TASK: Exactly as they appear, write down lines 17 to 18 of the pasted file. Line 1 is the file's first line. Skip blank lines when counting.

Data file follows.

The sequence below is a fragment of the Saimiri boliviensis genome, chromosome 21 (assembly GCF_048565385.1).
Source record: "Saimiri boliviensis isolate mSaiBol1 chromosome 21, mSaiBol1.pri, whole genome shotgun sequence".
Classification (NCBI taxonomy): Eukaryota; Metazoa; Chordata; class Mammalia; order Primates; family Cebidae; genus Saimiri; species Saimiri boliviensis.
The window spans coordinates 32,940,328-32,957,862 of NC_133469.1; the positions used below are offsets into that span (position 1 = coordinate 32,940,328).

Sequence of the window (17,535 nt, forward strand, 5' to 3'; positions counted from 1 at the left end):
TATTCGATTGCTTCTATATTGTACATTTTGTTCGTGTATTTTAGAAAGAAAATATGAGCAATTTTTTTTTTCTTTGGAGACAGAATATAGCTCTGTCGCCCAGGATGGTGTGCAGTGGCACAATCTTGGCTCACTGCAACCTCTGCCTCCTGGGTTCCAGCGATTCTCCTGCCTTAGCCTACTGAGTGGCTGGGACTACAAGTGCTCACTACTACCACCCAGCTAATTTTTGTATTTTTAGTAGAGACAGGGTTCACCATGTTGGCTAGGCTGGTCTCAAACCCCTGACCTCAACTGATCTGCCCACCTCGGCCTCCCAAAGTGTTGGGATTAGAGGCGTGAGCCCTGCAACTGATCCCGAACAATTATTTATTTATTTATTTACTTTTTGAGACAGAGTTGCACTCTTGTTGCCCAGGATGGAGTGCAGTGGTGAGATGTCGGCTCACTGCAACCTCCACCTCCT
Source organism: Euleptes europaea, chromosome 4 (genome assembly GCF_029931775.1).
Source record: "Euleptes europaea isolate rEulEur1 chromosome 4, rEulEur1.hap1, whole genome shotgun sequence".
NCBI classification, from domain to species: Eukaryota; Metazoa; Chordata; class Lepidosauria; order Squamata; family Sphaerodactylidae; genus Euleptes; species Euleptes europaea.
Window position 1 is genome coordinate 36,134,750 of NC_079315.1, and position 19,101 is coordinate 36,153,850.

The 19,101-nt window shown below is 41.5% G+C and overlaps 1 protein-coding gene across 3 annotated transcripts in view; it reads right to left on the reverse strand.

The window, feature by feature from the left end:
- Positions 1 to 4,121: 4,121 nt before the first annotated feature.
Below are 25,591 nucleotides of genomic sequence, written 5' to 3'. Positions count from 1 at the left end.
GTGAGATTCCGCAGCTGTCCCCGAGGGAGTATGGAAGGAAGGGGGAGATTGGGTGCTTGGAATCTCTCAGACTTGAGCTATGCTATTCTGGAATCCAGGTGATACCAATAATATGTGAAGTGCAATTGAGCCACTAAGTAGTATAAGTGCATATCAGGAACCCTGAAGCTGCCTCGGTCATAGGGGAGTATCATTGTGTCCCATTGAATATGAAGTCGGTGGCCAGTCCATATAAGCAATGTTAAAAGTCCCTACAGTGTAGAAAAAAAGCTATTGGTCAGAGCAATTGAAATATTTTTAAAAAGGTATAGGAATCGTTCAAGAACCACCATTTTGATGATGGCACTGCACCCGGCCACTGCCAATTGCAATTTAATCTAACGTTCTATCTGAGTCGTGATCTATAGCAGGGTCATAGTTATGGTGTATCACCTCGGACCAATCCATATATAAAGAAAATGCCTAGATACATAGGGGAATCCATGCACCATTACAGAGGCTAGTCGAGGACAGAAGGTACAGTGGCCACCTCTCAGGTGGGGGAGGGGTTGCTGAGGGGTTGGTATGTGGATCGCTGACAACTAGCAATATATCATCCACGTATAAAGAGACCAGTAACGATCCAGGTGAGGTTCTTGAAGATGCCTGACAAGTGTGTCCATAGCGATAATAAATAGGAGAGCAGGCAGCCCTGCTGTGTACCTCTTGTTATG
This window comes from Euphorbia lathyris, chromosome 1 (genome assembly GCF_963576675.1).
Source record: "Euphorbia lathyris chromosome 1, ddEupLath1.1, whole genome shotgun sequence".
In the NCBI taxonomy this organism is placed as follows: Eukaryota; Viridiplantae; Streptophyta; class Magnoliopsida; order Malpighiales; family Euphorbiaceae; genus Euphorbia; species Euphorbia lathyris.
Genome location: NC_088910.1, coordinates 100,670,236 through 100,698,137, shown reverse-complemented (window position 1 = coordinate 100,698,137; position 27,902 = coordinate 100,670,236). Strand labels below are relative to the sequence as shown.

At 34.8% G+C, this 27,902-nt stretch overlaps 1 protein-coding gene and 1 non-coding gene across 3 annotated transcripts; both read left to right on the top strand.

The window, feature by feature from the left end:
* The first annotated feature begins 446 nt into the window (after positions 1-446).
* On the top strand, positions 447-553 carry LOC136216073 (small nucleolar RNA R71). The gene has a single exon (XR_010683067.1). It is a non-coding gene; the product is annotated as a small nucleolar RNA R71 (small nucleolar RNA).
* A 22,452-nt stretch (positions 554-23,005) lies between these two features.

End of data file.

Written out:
Source record: "Euphorbia lathyris chromosome 1, ddEupLath1.1, whole genome shotgun sequence".
In the NCBI taxonomy this organism is placed as follows: Eukaryota; Viridiplantae; Streptophyta; class Magnoliopsida; order Malpighiales; family Euphorbiaceae; genus Euphorbia; species Euphorbia lathyris.